Blog, Politics

The Never-Ending Battle of Life and Death

Originally published August 25, 2017 on The Huffington Post

America is in a deep funk!

We are battered daily by dysfunction and threats on scales once thought unimaginable. From the constant swirl of highly dangerous international events and inflammatory bluster, incessant right wing hate talk, continual disarray in the White House, it feels that all of the semblances of human and natural order have completely broken down. It’s as if the world has gone totally mad.

One of Sigmund Freud’s most important contributions to our understanding of the human psyche was his initial recognition and subsequent formulation of the Life Versus Death Instincts. While the initial distinction was due mainly to Nietzsche, whom Freud greatly admired for his deep insights into human nature, Freud developed the concept much further, and by doing so, went far beyond Nietzsche.

The awareness of both the fragility and the finality of life—the sheer contemplation of death—were so overwhelming that they exerted a constant and powerful effect over humans every moment of their lives. Indeed, humans expended an incredible amount of effort into denying death. But this only furthered its hold over us. At the very least, the contemplation of death, and thereby the Death Instinct, was always in the background. At worst, it was ever-present in our frequent and unbridled acts of aggression, for instance, our constant preoccupation with wars and readiness to use violence. Its most frequent manifestation was the rejection of reality and reason themselves, which as we’ve seen is an all-too-prominent feature of much of today’s world. In sharp contrast, the Life Instincts are readily present in our many peaceful and joyous celebrations of life.

Tragically, at this moment in history, we are not only inundated by the varied manifestations of the Death Instinct, but it feels as if we are caught in their relentless grip. The following are just a sampling of its many forms and types. The frightening feeling is that they can be multiplied endlessly:

1. The constant threat, all too frequent, and deadly acts of terrorism worldwide.

2. The ever-present danger of nuclear war.

3. The dangerous instability of the entire Middle East with the tragic displacement of hundreds of thousands of refugees fleeing death and destruction, not least of all being bombed and gassed by their own “leaders,” if that’s what they truly are.

4. The constant threats to bomb the U.S. by the dangerously unstable leader of North Korea.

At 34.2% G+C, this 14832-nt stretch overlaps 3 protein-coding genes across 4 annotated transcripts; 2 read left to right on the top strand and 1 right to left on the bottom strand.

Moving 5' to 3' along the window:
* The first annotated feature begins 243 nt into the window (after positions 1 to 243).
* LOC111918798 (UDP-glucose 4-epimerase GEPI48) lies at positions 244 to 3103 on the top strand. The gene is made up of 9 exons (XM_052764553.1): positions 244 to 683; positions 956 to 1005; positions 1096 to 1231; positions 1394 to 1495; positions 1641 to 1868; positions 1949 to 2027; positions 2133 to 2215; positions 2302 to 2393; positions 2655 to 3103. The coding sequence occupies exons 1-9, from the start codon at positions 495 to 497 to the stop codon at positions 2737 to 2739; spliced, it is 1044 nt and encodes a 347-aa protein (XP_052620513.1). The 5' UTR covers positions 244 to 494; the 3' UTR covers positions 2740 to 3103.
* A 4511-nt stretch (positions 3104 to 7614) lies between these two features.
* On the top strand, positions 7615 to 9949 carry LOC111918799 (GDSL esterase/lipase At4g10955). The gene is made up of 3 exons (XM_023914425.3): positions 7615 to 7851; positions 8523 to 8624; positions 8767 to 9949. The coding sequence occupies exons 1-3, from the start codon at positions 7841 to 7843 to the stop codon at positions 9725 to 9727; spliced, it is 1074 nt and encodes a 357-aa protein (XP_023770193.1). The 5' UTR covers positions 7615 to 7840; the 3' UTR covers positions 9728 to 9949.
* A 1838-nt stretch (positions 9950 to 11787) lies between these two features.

5. The interference in recent U.S. elections by a threatening Russian President and regime.

6. The recent rise of undemocratic governments around the world.

7. The rise of rabid nationalistic, so-called populist movements precisely when the world is more globally interconnected than ever before and is thus in need of greater cooperation.

8. The wanton, open displays, and marches of fanatical hate groups such as White Supremacists and Neo-Nazis.

9. The increased threats and actual acts of violence towards Blacks, Hispanics, Muslims and other minorities.

10. The extreme polarization and outright contempt between members of different political parties.

11. The distrust of elected leaders and governments worldwide.

12. A President who at best is highly erratic and unpredictable and who many consider temperamentally unfit and unqualified for the most important job on the planet.

13. A White House and Administration in constant disarray and thus unable to cope with the serious forces and issues that demand the most somber and thoughtful attention.

All of the preceding troublesome forces and manifestations of The Death Instinct are not only experienced as major threats resulting in overwhelming anxieties and fears, but they seriously perturb, if not destroy, one’s feelings of being safe and in control, that the world—reality itself—is predictable, orderly and comprehensible, that one can trust one’s fellows and leaders—government itself—to protect us from the manifold dangers of the world. In short, one’s basic beliefs about the goodness, safety, orderliness of the world, and thus humankind, are shattered, often beyond repair. No wonder why the crash of belief systems is not only experienced as major crises, but as major traumas. Indeed, the two are inseparable.

In sum, major crises severely attack and damage one’s foundational beliefs: one’s basic sense of identity, belonging, fundamental values, feelings of security, one’s true purpose in life, and one of the most basic issues of all, that one is respected for whom and what one is. The result is a severe existential crisis. How indeed does one make sense of it all when the taken-for-granted assumptions and beliefs that one uses to make sense of the world are suddenly ripped out from under one and rendered totally invalid? Most of us can survive and function if just one or two of cherished beliefs are invalidated, but not if all of them are destroyed simultaneously. No wonder why major crises more often than not fuel intense feelings of fear and paranoia.

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